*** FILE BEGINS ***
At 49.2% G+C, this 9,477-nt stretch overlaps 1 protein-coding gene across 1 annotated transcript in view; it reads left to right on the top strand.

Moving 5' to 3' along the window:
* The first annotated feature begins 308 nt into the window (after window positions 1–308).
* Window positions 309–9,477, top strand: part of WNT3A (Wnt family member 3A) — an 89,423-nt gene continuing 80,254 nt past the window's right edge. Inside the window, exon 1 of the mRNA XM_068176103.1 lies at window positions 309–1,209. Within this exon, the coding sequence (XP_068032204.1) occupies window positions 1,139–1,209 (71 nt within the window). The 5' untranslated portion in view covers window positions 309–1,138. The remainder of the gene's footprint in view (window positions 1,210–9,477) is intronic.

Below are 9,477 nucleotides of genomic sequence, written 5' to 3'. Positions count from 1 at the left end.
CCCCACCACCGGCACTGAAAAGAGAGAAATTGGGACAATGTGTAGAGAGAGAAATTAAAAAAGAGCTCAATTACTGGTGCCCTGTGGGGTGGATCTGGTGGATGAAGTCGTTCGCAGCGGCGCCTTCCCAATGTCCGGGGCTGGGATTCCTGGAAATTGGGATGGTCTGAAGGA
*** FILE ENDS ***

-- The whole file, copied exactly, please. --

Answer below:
At 49.2% G+C, this 9,477-nt stretch overlaps 1 protein-coding gene across 1 annotated transcript in view; it reads left to right on the top strand.

Moving 5' to 3' along the window:
* The first annotated feature begins 308 nt into the window (after window positions 1–308).
* Window positions 309–9,477, top strand: part of WNT3A (Wnt family member 3A) — an 89,423-nt gene continuing 80,254 nt past the window's right edge. Inside the window, exon 1 of the mRNA XM_068176103.1 lies at window positions 309–1,209. Within this exon, the coding sequence (XP_068032204.1) occupies window positions 1,139–1,209 (71 nt within the window). The 5' untranslated portion in view covers window positions 309–1,138. The remainder of the gene's footprint in view (window positions 1,210–9,477) is intronic.

Below are 9,477 nucleotides of genomic sequence, written 5' to 3'. Positions count from 1 at the left end.
CCCCACCACCGGCACTGAAAAGAGAGAAATTGGGACAATGTGTAGAGAGAGAAATTAAAAAAGAGCTCAATTACTGGTGCCCTGTGGGGTGGATCTGGTGGATGAAGTCGTTCGCAGCGGCGCCTTCCCAATGTCCGGGGCTGGGATTCCTGGAAATTGGGATGGTCTGAAGGA